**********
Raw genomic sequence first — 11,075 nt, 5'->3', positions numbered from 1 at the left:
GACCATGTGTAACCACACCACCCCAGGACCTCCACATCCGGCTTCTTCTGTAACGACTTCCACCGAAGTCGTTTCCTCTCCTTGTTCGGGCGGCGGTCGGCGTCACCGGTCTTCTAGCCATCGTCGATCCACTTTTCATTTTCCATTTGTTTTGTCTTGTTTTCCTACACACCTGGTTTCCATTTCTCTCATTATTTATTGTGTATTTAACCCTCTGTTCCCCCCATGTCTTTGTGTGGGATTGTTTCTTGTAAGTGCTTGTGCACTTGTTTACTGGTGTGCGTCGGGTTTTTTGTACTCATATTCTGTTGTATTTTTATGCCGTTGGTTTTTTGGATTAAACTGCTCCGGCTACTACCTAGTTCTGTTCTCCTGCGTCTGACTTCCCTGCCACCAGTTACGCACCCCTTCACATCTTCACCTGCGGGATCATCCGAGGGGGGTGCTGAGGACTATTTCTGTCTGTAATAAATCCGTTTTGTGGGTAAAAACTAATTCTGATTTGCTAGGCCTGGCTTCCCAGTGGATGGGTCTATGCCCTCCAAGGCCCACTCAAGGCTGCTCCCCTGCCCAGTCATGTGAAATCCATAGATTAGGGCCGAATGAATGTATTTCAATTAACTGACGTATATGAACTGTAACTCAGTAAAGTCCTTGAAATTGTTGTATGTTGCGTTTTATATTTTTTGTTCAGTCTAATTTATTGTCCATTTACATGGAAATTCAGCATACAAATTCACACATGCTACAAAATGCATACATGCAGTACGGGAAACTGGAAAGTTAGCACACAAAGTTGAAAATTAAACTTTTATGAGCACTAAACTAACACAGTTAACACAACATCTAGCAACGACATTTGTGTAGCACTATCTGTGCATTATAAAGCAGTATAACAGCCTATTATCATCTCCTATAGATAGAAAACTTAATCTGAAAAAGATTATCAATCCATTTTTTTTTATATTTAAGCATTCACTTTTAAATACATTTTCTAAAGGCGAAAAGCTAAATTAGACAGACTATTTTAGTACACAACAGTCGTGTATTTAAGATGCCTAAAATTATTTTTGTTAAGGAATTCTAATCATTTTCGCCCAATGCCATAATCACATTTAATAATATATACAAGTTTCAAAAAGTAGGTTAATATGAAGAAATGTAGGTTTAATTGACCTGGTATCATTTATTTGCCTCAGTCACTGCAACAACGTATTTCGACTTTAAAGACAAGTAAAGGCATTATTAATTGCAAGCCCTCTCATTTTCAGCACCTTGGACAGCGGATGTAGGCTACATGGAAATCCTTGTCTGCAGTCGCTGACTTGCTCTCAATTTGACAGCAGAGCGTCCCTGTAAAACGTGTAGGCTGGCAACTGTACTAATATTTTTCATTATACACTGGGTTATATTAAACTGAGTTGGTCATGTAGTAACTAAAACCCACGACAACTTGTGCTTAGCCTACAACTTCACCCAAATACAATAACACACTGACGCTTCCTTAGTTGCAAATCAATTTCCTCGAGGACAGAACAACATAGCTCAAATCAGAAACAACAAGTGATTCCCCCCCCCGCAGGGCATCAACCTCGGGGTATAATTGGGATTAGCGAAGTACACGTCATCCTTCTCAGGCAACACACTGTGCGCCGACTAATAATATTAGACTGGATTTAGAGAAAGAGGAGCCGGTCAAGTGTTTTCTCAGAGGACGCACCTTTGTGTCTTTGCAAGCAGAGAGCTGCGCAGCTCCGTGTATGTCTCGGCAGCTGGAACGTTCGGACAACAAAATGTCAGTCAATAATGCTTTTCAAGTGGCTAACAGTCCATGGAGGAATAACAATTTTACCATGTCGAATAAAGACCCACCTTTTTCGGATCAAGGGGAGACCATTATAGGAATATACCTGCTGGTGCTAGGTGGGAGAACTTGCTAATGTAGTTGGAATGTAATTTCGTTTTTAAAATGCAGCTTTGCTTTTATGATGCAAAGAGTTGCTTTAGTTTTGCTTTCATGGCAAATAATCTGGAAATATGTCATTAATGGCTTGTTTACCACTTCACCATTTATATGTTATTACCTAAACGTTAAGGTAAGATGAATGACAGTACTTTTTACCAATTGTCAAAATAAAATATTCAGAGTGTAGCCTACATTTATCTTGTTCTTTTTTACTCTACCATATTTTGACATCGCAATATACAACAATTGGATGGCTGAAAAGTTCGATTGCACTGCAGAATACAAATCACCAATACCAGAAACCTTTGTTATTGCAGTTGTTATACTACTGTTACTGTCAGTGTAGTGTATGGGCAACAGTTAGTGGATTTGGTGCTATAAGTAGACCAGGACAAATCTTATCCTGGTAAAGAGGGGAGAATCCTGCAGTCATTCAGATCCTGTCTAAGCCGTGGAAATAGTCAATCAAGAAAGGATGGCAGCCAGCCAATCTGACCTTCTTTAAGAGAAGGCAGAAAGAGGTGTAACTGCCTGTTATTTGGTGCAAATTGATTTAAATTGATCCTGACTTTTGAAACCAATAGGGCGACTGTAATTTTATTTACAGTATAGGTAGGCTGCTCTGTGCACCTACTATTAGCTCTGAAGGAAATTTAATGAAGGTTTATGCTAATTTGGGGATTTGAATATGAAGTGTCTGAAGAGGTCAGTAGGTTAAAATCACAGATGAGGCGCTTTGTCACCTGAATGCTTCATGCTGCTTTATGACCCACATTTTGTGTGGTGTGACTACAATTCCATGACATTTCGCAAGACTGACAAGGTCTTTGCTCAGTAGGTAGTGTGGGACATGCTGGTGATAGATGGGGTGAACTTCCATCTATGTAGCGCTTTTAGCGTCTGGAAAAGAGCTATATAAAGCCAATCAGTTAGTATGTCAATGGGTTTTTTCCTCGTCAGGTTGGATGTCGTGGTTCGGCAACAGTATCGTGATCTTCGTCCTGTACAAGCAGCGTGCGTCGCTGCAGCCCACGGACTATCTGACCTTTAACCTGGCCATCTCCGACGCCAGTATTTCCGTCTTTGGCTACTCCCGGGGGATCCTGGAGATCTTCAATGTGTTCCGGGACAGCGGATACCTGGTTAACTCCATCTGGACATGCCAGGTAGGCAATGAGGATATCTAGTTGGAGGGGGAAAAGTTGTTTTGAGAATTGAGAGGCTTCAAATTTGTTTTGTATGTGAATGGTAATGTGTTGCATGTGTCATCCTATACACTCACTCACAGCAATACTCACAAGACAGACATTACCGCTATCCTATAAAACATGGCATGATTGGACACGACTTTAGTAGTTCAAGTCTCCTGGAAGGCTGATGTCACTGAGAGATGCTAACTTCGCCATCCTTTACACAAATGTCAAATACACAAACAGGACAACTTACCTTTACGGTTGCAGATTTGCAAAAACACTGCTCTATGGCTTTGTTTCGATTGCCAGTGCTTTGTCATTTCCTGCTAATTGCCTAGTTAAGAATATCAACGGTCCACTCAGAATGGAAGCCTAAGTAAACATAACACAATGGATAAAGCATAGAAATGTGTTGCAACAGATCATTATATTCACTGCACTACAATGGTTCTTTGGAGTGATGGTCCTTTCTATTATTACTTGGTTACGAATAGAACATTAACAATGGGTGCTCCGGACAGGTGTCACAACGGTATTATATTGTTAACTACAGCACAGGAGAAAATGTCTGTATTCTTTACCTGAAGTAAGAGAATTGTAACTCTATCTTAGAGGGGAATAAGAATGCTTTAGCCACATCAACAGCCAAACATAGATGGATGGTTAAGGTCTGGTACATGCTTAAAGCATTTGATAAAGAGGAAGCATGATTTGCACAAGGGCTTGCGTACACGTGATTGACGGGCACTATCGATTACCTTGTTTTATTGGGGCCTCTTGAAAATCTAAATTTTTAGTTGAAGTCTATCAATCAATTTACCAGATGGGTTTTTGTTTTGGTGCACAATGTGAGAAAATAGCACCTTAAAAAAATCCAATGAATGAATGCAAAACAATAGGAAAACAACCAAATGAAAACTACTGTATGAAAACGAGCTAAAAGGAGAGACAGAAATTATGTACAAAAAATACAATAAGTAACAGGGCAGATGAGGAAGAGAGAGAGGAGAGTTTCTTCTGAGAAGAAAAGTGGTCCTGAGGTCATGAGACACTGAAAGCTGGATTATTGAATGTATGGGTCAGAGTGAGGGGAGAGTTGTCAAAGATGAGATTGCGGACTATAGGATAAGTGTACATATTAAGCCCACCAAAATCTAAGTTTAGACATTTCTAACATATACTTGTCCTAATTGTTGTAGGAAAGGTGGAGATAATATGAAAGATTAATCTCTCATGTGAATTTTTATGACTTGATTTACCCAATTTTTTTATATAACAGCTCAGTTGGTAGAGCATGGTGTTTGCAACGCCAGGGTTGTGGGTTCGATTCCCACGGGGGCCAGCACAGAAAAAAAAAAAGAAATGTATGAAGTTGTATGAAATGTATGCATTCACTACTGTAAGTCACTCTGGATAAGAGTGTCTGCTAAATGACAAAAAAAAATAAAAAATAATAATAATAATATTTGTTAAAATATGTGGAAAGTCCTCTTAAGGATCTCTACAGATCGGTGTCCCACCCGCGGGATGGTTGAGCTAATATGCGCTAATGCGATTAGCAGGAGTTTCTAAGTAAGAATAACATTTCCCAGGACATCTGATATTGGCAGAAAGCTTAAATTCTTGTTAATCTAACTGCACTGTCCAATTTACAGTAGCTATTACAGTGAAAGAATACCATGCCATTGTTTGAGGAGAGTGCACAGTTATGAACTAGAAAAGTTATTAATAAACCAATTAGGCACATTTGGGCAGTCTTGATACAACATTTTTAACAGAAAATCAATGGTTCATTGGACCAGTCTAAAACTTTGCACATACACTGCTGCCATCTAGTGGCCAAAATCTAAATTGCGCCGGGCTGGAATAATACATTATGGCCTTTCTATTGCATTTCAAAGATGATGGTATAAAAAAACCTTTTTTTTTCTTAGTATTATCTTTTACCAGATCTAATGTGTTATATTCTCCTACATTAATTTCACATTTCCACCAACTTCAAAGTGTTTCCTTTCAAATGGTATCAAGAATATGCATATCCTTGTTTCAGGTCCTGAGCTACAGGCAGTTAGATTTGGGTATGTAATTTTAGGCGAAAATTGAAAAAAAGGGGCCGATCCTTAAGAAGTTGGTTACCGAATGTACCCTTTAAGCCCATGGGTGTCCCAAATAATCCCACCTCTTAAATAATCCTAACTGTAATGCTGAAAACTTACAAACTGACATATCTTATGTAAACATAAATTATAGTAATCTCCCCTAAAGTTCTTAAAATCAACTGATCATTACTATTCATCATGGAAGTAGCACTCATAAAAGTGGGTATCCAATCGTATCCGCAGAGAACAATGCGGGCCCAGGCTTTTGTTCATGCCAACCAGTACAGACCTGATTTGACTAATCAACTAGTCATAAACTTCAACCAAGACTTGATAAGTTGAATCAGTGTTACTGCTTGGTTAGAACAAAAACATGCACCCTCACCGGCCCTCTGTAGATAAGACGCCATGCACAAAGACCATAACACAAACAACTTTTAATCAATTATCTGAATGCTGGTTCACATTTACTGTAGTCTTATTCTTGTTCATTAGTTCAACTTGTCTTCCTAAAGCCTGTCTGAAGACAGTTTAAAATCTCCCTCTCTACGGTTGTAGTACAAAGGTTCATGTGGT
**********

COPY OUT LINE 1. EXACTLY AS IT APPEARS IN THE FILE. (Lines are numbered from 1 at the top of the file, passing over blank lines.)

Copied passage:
Raw genomic sequence first — 11,075 nt, 5'->3', positions numbered from 1 at the left: